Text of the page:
When children become adults, the relationship between parents and children changes. In healthy families, the parents no longer exercise control or expect their adult children to obey them. Of course, parents still have the right to set household rules concerning appropriate behavior in their house, but they no longer have the right or responsibility to tell their adult children what to do (emphasis added).
Dr. Miller adds a quote from religious leader Spencer W. Kimball, who said the following:
Here are some examples of (1) parents who haven't cut the apron strings and (2) satellite children trying to function as adults.Frequently, people continue to cleave unto their mothers and their fathers . . . Sometimes, [parents] will not relinquish the hold they have had upon their children, and husbands as well as wives return to their mothers and fathers to obtain advice and counsel and to confide, whereas cleaving should be to the [spouse] in most things . . . Your married life should become independent of her folks and his folks. You love them more than ever . . . you appreciate their association, but you live your own lives, being governed by your decisions.
- Parents who insist on having passwords and information regarding their adult children's bank accounts, college accounts, phones (that they are helping to pay for), etc.
- Most parents who do this are doing so because they assist their adult children financially and expect these passwords in order to monitor how "their" money being used. However, because the children are legal adults now, any money given at this point is out of the goodness of their hearts. The money now belongs to the child and he/she can do with it what he/she sees fit. If your child's financial responsibility is in question, perhaps careful consideration should be taken into account before assisting.
- Married children who go to his/her parents for counsel when there is a disagreement regarding something.
- If the disagreement does not require professional counseling to resolve, the married couple should be able to do so on their own. It isn't always easy, but it is possible. As was said in the above quote: "live your own lives."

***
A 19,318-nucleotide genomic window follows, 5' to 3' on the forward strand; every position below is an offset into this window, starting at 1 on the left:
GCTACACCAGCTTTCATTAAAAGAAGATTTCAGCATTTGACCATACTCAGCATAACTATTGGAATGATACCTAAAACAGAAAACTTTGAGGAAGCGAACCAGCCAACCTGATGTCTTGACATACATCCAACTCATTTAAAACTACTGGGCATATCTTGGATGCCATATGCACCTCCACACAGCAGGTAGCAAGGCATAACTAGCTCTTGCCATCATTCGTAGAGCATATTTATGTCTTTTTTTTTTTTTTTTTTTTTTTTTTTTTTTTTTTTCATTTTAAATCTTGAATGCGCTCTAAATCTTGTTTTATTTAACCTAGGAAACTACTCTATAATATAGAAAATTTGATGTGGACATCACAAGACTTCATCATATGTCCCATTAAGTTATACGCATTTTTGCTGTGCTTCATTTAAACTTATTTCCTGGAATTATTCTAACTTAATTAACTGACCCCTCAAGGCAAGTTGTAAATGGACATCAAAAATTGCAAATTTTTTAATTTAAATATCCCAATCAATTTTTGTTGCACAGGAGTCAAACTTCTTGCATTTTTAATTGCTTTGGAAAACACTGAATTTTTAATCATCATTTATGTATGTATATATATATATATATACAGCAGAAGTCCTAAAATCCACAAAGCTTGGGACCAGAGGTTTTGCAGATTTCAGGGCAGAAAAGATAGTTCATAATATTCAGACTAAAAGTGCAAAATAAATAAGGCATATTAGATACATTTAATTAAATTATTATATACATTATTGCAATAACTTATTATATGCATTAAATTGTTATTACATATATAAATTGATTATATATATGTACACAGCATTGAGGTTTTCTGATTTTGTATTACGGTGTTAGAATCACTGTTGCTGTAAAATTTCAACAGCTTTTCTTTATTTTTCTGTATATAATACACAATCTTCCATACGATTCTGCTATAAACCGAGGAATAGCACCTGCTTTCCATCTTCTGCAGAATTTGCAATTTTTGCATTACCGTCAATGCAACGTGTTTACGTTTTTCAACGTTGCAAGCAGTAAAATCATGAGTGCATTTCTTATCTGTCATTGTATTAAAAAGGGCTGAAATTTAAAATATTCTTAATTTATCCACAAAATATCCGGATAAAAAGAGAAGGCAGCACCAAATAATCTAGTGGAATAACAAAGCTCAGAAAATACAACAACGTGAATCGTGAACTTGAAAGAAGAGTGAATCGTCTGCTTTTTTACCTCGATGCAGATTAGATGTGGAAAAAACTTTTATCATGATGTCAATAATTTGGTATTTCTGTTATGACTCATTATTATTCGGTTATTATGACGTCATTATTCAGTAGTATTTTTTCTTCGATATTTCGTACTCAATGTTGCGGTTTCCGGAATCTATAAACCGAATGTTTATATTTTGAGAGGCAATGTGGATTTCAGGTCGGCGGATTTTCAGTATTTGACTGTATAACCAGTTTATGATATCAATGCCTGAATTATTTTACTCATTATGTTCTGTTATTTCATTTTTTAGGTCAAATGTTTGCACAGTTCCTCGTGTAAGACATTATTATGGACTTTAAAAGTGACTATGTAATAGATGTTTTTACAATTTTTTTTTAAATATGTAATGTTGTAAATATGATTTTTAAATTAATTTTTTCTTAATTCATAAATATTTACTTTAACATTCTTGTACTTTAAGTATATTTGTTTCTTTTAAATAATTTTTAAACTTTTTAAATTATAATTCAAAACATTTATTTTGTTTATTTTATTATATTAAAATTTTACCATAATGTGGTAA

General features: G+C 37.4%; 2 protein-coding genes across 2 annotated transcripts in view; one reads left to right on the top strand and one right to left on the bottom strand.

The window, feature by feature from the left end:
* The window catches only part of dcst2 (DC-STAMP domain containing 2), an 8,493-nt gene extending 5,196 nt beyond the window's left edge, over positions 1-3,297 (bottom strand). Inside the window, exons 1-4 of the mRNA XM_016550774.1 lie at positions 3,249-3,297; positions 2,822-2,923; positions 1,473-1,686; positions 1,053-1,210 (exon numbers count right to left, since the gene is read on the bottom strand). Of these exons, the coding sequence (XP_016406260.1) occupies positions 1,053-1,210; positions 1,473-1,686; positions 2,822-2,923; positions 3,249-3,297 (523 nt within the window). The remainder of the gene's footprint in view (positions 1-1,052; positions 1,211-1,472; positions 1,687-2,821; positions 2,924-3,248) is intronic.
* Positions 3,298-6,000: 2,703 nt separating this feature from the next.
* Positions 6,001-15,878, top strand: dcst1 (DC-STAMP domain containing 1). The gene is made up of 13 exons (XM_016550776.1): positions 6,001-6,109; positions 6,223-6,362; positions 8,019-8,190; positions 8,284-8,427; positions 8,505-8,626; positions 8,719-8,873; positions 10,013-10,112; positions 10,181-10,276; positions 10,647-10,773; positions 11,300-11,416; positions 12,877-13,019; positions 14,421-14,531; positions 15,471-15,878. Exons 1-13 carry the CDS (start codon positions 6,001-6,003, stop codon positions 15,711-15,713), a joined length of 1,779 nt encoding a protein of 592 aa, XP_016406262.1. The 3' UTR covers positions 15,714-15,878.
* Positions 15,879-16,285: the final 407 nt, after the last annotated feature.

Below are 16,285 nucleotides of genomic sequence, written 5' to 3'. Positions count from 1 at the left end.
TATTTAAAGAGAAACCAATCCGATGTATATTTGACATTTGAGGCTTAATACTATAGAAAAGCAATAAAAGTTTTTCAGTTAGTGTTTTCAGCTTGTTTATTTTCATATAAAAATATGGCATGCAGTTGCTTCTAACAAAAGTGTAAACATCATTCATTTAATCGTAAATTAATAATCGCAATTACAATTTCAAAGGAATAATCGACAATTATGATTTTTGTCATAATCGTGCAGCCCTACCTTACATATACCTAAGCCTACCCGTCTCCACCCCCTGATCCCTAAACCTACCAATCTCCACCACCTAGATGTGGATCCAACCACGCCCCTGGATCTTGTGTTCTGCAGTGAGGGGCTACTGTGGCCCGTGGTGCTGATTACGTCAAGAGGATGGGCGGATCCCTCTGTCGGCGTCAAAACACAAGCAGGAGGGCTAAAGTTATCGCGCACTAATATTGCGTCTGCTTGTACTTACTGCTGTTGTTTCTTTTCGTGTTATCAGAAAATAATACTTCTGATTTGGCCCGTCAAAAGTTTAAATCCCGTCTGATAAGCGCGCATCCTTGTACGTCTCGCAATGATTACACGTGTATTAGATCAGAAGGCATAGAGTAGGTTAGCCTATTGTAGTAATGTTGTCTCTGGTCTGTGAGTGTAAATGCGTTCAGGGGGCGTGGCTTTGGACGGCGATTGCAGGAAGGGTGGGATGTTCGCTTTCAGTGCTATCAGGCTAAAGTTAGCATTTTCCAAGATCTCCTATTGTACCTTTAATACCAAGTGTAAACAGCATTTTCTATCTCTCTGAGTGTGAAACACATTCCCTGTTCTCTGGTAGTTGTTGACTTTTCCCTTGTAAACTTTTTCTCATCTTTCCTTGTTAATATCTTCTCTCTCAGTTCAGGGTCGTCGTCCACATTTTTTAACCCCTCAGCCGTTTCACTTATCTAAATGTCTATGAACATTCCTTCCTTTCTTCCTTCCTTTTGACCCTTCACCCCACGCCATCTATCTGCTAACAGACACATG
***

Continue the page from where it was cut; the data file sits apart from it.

- This also goes the other way around: the parents who willingly counsel their child instead of saying "why can't you resolve this disagreement with your spouse?" Remember that as long as parents are willing to swoop in (especially if the adult child is asking), the child will never truly learn to solve his/her own problems. Also keep in mind that the "child" could be 20 years old or even 50. Either way, the same idea applies.
- Parents who expect their adult children to call--or who call them--on a daily basis to discuss how their day went, what their problems are, etc.
- Usually, this is a result of parents who love and miss their children greatly. While those emotions are good and show genuine care and concern, the adult child--and especially a married child--needs space to be an adult. In the beginning, many children may want contact every day because they're also adjusting. But the time generally comes that those phone calls decrease as your child becomes used to his/her new environment. If you are the ever-calling parent, it may be wise to ask yourself this question: Is your dependence on your children impeding their independence of you?
- The adult who enters the workplace, expecting to be catered to.
- TIME magazine featured an article about this, which stated the following:
- "It's no wonder that [they] expect a promotion just for being on time to work for six weeks straight. Sheltered from critique and failure, [they] ooze unearned confidence at the office. . . . The terms 'self-involved' and 'overly praised' are often used to describe them."
- Workplace journalist Anita Bruzzese quotes Kathleen Vinson, JD, of the Suffolk University Law School. She noticed that since many parents have done all of the competing for their child's success, what's actually happened is that "we've got a generation of kids that have a great anxiety of failing." Bruzzese also interviewed many workplace managers, who collectively agreed that "the younger generation of workers [needs] to be rewarded and mentored constantly."
Citations not linked in article:
- "Trophy" image: drioddnaforum.com
- "Helicopter parents" image: kentwired.com
- "Being watched?" image: theblackandwhite.net
- "Password" image: digitaltrends.com
- "Responsible adult" image: zazzle.com